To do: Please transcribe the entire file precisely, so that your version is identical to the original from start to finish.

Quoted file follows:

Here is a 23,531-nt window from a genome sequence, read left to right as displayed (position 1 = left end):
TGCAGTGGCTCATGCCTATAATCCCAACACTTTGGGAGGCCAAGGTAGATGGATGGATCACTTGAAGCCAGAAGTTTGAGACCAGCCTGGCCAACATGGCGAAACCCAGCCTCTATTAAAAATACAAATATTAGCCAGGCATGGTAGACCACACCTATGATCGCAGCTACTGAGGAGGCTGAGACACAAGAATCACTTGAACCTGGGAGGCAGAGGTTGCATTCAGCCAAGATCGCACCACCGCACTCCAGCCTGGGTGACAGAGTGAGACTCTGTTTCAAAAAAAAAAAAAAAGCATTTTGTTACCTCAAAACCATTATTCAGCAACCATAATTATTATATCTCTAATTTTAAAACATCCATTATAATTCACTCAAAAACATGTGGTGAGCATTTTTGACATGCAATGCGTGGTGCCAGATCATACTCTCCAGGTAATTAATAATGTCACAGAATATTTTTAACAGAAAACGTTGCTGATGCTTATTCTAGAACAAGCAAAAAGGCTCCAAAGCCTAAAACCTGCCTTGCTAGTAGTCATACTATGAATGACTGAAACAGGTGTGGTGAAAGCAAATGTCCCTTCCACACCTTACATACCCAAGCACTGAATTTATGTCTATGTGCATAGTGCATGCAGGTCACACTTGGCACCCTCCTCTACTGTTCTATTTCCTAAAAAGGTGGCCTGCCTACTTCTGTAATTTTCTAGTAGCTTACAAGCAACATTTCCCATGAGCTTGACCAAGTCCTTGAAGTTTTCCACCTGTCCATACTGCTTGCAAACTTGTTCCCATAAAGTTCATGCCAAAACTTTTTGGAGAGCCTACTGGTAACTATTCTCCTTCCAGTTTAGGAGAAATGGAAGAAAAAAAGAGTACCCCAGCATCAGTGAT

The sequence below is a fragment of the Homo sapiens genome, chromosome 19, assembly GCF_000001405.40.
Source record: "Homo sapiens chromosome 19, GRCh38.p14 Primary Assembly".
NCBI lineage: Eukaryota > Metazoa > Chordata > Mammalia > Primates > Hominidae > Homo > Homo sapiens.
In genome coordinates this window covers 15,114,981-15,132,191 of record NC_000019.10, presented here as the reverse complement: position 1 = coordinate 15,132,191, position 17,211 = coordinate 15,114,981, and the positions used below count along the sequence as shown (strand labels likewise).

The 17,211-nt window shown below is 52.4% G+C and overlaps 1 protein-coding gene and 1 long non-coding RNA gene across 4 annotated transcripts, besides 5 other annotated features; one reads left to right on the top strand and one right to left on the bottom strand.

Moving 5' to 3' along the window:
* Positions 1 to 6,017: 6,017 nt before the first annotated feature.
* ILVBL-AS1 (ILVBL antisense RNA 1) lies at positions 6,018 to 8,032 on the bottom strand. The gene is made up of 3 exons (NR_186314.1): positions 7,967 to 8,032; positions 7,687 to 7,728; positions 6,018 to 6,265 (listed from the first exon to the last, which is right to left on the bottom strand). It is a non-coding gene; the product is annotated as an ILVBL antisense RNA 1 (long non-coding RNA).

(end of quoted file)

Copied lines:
Here is a 23,531-nt window from a genome sequence, read left to right as displayed (position 1 = left end):
TGCAGTGGCTCATGCCTATAATCCCAACACTTTGGGAGGCCAAGGTAGATGGATGGATCACTTGAAGCCAGAAGTTTGAGACCAGCCTGGCCAACATGGCGAAACCCAGCCTCTATTAAAAATACAAATATTAGCCAGGCATGGTAGACCACACCTATGATCGCAGCTACTGAGGAGGCTGAGACACAAGAATCACTTGAACCTGGGAGGCAGAGGTTGCATTCAGCCAAGATCGCACCACCGCACTCCAGCCTGGGTGACAGAGTGAGACTCTGTTTCAAAAAAAAAAAAAAAGCATTTTGTTACCTCAAAACCATTATTCAGCAACCATAATTATTATATCTCTAATTTTAAAACATCCATTATAATTCACTCAAAAACATGTGGTGAGCATTTTTGACATGCAATGCGTGGTGCCAGATCATACTCTCCAGGTAATTAATAATGTCACAGAATATTTTTAACAGAAAACGTTGCTGATGCTTATTCTAGAACAAGCAAAAAGGCTCCAAAGCCTAAAACCTGCCTTGCTAGTAGTCATACTATGAATGACTGAAACAGGTGTGGTGAAAGCAAATGTCCCTTCCACACCTTACATACCCAAGCACTGAATTTATGTCTATGTGCATAGTGCATGCAGGTCACACTTGGCACCCTCCTCTACTGTTCTATTTCCTAAAAAGGTGGCCTGCCTACTTCTGTAATTTTCTAGTAGCTTACAAGCAACATTTCCCATGAGCTTGACCAAGTCCTTGAAGTTTTCCACCTGTCCATACTGCTTGCAAACTTGTTCCCATAAAGTTCATGCCAAAACTTTTTGGAGAGCCTACTGGTAACTATTCTCCTTCCAGTTTAGGAGAAATGGAAGAAAAAAAGAGTACCCCAGCATCAGTGAT

The sequence below is a fragment of the Homo sapiens genome, chromosome 19, assembly GCF_000001405.40.
Source record: "Homo sapiens chromosome 19, GRCh38.p14 Primary Assembly".
NCBI lineage: Eukaryota > Metazoa > Chordata > Mammalia > Primates > Hominidae > Homo > Homo sapiens.
In genome coordinates this window covers 15,114,981-15,132,191 of record NC_000019.10, presented here as the reverse complement: position 1 = coordinate 15,132,191, position 17,211 = coordinate 15,114,981, and the positions used below count along the sequence as shown (strand labels likewise).

The 17,211-nt window shown below is 52.4% G+C and overlaps 1 protein-coding gene and 1 long non-coding RNA gene across 4 annotated transcripts, besides 5 other annotated features; one reads left to right on the top strand and one right to left on the bottom strand.

Moving 5' to 3' along the window:
* Positions 1 to 6,017: 6,017 nt before the first annotated feature.
* ILVBL-AS1 (ILVBL antisense RNA 1) lies at positions 6,018 to 8,032 on the bottom strand. The gene is made up of 3 exons (NR_186314.1): positions 7,967 to 8,032; positions 7,687 to 7,728; positions 6,018 to 6,265 (listed from the first exon to the last, which is right to left on the bottom strand). It is a non-coding gene; the product is annotated as an ILVBL antisense RNA 1 (long non-coding RNA).